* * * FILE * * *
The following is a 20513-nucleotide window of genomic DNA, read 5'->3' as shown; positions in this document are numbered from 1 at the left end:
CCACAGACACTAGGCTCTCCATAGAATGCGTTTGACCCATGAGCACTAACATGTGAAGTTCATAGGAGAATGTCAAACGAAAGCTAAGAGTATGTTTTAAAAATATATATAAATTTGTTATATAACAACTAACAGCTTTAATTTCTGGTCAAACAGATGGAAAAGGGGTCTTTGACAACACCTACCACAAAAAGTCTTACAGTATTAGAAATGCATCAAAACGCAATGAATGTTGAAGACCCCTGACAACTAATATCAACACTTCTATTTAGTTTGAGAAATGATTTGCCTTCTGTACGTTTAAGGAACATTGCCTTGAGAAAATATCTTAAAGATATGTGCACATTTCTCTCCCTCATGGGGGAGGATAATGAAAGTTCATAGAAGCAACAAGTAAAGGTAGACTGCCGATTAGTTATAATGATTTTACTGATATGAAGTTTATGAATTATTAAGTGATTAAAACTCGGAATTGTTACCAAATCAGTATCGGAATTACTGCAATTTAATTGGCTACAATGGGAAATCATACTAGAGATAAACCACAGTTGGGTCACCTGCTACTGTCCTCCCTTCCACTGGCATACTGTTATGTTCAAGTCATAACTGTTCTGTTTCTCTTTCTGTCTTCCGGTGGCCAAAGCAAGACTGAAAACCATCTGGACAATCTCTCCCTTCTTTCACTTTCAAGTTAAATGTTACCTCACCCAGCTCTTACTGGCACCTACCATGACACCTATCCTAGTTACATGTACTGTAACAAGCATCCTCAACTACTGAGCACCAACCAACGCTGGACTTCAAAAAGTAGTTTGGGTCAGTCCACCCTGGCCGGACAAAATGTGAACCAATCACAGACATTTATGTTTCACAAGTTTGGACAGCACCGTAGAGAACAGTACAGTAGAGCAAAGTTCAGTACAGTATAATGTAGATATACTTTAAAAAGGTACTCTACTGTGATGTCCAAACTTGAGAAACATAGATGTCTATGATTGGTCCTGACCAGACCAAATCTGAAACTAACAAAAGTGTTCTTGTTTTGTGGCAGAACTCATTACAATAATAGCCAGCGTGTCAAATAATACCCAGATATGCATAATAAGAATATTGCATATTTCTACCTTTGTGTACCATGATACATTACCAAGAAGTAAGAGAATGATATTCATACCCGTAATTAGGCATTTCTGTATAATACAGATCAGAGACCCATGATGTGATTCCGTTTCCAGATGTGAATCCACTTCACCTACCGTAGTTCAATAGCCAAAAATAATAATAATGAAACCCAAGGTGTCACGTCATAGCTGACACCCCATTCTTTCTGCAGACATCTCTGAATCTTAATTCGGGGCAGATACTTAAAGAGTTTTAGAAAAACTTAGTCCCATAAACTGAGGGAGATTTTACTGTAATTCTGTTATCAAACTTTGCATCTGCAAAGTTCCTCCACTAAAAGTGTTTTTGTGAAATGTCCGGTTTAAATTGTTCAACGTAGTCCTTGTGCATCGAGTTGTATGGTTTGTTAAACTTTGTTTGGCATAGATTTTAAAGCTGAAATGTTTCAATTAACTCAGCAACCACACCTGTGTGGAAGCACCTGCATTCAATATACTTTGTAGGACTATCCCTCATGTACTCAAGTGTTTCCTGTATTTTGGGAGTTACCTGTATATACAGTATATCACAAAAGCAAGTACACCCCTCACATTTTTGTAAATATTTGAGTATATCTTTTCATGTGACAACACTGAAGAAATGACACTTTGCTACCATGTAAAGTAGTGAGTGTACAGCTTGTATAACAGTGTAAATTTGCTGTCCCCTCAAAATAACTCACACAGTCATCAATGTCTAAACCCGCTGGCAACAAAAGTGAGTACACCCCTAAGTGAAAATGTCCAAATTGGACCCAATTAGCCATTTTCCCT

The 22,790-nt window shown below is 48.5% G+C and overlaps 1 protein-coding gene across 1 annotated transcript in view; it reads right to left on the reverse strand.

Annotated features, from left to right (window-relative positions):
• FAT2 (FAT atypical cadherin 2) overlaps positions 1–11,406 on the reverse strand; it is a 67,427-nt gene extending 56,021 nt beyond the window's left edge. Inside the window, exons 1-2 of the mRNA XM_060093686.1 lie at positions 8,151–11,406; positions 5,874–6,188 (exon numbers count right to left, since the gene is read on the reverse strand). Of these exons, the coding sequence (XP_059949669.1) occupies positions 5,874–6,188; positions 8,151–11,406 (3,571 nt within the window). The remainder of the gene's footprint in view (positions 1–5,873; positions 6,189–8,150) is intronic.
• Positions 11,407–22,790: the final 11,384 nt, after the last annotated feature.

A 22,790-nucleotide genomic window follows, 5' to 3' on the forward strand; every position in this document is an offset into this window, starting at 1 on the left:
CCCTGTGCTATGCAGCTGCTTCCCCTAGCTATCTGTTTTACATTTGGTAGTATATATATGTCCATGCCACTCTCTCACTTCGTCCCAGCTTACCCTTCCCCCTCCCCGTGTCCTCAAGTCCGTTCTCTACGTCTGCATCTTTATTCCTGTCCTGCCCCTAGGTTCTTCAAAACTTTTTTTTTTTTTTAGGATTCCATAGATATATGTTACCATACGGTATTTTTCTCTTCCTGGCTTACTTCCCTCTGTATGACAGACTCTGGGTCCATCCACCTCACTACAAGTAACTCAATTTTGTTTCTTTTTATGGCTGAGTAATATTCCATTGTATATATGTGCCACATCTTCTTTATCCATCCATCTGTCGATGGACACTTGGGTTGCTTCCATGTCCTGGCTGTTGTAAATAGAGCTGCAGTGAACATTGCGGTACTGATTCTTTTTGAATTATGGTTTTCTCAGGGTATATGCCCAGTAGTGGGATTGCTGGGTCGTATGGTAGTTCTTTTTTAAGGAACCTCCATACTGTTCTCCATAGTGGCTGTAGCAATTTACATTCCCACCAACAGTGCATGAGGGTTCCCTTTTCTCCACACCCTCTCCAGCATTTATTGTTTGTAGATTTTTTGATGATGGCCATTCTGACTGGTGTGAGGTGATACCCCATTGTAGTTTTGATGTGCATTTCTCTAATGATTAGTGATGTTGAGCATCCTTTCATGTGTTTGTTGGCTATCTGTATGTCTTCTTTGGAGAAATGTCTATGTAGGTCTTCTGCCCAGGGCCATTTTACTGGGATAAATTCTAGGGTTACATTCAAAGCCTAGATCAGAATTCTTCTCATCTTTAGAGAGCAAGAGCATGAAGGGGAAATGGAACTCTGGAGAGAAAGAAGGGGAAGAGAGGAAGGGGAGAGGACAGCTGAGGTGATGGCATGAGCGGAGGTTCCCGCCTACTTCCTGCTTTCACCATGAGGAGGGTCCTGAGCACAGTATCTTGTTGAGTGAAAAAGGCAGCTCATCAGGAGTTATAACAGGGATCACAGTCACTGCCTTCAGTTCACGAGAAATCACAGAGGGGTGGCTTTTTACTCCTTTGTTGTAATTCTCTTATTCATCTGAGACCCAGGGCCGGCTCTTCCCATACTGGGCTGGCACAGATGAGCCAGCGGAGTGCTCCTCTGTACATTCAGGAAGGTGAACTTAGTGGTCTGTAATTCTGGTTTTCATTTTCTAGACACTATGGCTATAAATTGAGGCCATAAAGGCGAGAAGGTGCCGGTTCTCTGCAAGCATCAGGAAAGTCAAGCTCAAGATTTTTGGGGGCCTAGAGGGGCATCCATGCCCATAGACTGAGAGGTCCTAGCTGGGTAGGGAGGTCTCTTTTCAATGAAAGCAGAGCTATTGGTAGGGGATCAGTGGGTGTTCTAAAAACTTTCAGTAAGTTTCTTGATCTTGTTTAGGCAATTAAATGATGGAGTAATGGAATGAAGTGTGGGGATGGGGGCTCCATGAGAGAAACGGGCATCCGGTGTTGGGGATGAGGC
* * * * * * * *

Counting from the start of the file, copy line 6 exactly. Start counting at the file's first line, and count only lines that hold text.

• Positions 11,407–22,790: the final 11,384 nt, after the last annotated feature.